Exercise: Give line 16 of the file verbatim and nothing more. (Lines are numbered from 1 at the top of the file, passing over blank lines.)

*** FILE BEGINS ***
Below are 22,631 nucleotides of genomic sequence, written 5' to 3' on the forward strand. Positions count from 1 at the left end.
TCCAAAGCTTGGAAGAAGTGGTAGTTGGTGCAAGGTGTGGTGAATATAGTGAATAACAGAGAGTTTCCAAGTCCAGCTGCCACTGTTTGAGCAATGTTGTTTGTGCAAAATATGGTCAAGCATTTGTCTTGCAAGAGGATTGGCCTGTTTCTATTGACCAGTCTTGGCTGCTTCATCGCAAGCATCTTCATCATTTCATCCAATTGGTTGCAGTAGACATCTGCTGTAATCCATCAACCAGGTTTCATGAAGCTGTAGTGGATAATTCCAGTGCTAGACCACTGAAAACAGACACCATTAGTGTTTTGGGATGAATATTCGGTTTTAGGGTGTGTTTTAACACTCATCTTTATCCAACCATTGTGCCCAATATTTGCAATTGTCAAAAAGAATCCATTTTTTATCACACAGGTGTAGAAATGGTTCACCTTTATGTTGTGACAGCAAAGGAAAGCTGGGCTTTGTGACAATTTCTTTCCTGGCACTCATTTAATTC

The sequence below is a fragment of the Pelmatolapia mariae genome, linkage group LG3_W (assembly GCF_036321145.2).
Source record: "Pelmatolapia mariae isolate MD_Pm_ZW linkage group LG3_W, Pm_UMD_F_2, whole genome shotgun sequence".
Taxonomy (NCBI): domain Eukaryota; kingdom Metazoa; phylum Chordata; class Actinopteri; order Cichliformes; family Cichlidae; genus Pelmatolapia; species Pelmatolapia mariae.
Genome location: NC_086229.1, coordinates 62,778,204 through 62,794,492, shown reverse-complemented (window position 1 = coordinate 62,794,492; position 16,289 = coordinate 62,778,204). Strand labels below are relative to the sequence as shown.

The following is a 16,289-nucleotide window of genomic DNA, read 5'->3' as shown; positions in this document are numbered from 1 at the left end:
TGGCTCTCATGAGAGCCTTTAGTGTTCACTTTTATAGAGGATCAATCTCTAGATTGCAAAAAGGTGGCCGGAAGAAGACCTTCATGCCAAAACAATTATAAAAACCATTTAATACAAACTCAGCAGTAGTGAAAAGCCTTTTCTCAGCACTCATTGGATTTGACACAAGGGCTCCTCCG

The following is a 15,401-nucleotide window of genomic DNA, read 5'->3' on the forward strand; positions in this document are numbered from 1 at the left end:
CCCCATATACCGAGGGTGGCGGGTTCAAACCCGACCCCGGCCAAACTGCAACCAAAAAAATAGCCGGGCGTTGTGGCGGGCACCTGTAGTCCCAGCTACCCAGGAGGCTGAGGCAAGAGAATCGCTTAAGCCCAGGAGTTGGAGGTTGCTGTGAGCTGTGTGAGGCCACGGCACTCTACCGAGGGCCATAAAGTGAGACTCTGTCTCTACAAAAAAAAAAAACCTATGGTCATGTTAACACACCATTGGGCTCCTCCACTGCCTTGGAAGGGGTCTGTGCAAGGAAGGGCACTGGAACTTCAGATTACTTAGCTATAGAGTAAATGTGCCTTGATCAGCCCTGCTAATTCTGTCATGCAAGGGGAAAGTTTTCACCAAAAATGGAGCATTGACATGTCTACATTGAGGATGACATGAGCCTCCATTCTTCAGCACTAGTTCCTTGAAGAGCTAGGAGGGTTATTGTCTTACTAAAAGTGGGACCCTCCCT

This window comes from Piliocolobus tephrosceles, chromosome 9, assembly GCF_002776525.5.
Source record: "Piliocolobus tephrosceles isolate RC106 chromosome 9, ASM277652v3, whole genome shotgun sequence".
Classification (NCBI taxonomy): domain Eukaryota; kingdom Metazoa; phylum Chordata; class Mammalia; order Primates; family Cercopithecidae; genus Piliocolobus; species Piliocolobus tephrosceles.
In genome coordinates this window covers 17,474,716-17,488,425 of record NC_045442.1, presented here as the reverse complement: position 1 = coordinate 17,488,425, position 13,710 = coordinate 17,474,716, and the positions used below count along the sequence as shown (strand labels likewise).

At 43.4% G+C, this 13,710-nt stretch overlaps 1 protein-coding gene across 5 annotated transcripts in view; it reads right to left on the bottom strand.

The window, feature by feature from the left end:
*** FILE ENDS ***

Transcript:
The window, feature by feature from the left end: